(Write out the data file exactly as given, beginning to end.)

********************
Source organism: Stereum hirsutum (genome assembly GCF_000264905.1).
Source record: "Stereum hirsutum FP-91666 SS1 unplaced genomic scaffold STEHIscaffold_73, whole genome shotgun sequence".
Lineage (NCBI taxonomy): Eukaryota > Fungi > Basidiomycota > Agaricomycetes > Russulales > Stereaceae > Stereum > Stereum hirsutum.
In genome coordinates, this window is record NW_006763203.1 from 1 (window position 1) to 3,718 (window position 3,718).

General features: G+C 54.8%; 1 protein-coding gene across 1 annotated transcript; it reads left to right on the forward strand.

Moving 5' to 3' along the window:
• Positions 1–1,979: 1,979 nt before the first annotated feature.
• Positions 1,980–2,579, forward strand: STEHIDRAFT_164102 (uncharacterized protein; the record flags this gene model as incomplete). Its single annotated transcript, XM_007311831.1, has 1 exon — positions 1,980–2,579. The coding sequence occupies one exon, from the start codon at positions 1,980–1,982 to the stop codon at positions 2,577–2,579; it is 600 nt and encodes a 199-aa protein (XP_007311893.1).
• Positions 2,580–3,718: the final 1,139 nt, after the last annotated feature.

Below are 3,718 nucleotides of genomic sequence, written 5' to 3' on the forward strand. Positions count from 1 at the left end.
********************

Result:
Source organism: Stereum hirsutum (genome assembly GCF_000264905.1).
Source record: "Stereum hirsutum FP-91666 SS1 unplaced genomic scaffold STEHIscaffold_73, whole genome shotgun sequence".
Lineage (NCBI taxonomy): Eukaryota > Fungi > Basidiomycota > Agaricomycetes > Russulales > Stereaceae > Stereum > Stereum hirsutum.
In genome coordinates, this window is record NW_006763203.1 from 1 (window position 1) to 3,718 (window position 3,718).

General features: G+C 54.8%; 1 protein-coding gene across 1 annotated transcript; it reads left to right on the forward strand.

Moving 5' to 3' along the window:
• Positions 1–1,979: 1,979 nt before the first annotated feature.
• Positions 1,980–2,579, forward strand: STEHIDRAFT_164102 (uncharacterized protein; the record flags this gene model as incomplete). Its single annotated transcript, XM_007311831.1, has 1 exon — positions 1,980–2,579. The coding sequence occupies one exon, from the start codon at positions 1,980–1,982 to the stop codon at positions 2,577–2,579; it is 600 nt and encodes a 199-aa protein (XP_007311893.1).
• Positions 2,580–3,718: the final 1,139 nt, after the last annotated feature.

Below are 3,718 nucleotides of genomic sequence, written 5' to 3' on the forward strand. Positions count from 1 at the left end.